(Photo by: Stefan Antoni Jensen)

By Danna Campos

Meet Torsten Mewes, Head of Artist & Label Services of Believe Digital, a worldwide digital music distributor that has been setting the reflectors on SPOT since its beginnings. With a relaxed and friendly vibe, Torsten told us about how he sees the Aarhusian festival, as well as giving us an insight on where the Danish and other Scandinavian music scenes stand inside the digital music industry.

Can you tell us a bit about Believe Digital?
Believe Digital, today just called Believe, is a music distribution company with a worldwide network. We have 35 international offices from all relevant markets, and we have more than 400 employees based all around the world. I am from the German entity in Hamburg, and from there, we have taken care of Germany, Switzerland, and the Nordic countries, such as Denmark, Norway, and Sweden.

How many years have you been collaborating with SPOT festival?
I think we have been doing this for five years, but I have personally been attending SPOT for seven or eight years now.

Which changes have you seen at SPOT since its early beginnings until now?
I think it is getting more professional and more international. One thing that has remained the same is that it offers a very welcoming environment. In here, there is never stress or a hectic ambiance. All the people are very relaxed and friendly, and every year it is like reuniting with your family for a Christmas party. I am invited to many international showcases and festivals like Eurosonic in the Netherlands and SXSW in the US, and there is just one festival I always join every year and it is SPOT festival.

So, you have pretty much seen the changes of the music industry during its digital phase. How do you think this relates to SPOT festival?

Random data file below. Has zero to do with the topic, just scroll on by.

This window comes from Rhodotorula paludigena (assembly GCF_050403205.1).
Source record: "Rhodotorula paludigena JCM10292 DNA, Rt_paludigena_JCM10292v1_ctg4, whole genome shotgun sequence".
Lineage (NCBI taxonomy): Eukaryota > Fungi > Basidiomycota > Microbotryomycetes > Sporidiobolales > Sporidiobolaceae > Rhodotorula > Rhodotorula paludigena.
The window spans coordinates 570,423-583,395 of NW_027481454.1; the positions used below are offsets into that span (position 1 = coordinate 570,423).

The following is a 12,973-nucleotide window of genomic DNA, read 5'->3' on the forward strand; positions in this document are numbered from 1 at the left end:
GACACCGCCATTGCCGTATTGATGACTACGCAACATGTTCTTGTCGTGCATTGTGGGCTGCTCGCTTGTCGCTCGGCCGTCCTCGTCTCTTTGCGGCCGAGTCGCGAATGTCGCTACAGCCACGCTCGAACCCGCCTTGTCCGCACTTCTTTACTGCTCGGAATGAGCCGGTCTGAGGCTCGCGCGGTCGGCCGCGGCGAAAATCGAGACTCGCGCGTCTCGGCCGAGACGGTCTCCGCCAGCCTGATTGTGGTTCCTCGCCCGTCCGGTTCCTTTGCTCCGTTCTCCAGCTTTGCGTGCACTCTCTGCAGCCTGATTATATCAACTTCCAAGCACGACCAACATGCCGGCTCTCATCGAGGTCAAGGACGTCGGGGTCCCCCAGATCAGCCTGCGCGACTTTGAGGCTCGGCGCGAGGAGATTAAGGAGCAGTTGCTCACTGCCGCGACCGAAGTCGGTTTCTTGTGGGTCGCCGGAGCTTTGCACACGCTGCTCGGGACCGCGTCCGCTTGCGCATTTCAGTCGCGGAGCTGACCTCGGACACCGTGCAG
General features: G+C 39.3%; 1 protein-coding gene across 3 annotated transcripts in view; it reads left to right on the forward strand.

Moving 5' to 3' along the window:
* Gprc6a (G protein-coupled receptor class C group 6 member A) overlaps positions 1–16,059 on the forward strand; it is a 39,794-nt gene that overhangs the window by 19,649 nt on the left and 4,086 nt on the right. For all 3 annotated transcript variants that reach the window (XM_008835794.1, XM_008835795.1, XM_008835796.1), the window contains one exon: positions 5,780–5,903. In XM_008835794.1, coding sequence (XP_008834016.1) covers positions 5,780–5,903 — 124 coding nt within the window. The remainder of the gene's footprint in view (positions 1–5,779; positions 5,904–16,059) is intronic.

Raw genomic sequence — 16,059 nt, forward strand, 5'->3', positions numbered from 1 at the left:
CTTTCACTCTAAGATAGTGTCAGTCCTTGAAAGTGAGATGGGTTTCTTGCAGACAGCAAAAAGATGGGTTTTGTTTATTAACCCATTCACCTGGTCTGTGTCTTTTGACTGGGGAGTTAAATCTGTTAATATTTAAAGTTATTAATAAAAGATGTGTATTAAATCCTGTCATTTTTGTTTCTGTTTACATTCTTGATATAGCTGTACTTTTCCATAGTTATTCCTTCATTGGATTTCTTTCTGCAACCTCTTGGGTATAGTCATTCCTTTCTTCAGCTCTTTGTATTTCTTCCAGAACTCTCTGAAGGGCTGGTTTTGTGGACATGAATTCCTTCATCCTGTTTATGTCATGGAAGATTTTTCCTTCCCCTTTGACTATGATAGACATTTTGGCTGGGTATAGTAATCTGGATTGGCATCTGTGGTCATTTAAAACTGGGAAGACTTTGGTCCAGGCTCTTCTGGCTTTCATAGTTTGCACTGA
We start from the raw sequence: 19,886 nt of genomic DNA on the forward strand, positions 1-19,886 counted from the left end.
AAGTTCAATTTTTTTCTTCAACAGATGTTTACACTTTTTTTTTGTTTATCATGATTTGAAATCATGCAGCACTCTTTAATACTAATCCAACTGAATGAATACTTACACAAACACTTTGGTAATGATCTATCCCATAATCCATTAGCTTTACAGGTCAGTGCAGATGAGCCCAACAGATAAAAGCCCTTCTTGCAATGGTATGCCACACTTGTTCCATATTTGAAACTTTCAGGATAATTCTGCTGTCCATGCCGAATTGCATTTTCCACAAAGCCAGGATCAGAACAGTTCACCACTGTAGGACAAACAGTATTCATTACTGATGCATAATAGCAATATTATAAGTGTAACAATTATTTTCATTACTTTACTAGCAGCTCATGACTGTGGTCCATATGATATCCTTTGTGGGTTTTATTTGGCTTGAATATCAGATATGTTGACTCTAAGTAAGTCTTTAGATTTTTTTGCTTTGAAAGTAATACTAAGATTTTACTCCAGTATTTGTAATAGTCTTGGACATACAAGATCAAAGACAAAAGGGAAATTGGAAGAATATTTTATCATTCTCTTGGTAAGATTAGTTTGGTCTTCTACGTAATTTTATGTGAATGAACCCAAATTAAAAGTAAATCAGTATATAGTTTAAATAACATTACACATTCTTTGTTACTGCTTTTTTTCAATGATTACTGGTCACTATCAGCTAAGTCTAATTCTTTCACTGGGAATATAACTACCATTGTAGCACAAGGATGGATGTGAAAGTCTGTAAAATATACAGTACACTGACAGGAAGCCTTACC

I think nowadays there are more professionals and more musicians. Today, it is way easier for a musician to get into the market, since the ways to plunge into it are not as inaccessible as they were some years ago. A lot of people can make music, record it, and distribute it by themselves. This is especially easy and true for Scandinavian countries like Norway, Sweden, and of course, Denmark, which are more into digital music consumption.

From afar, countries like Denmark are an example for us, because the market in Germany is more analog. Looking to Scandinavian countries make us gaze into how things are going to change in the future.

I think it is the quality of the music from the bands of Denmark that’s much better than the same line of festivals in Germany or Switzerland. SPOT is a festival that sets the foundations of young musicians. Even if some of the bands are not my style of music, I can truly judge the quality, and in here it is always pretty high.

Any interesting music acts you have seen during this edition at SPOT?
Of course! There is Blondage, Velvet Volume, and D/troit. I’m a huge fan!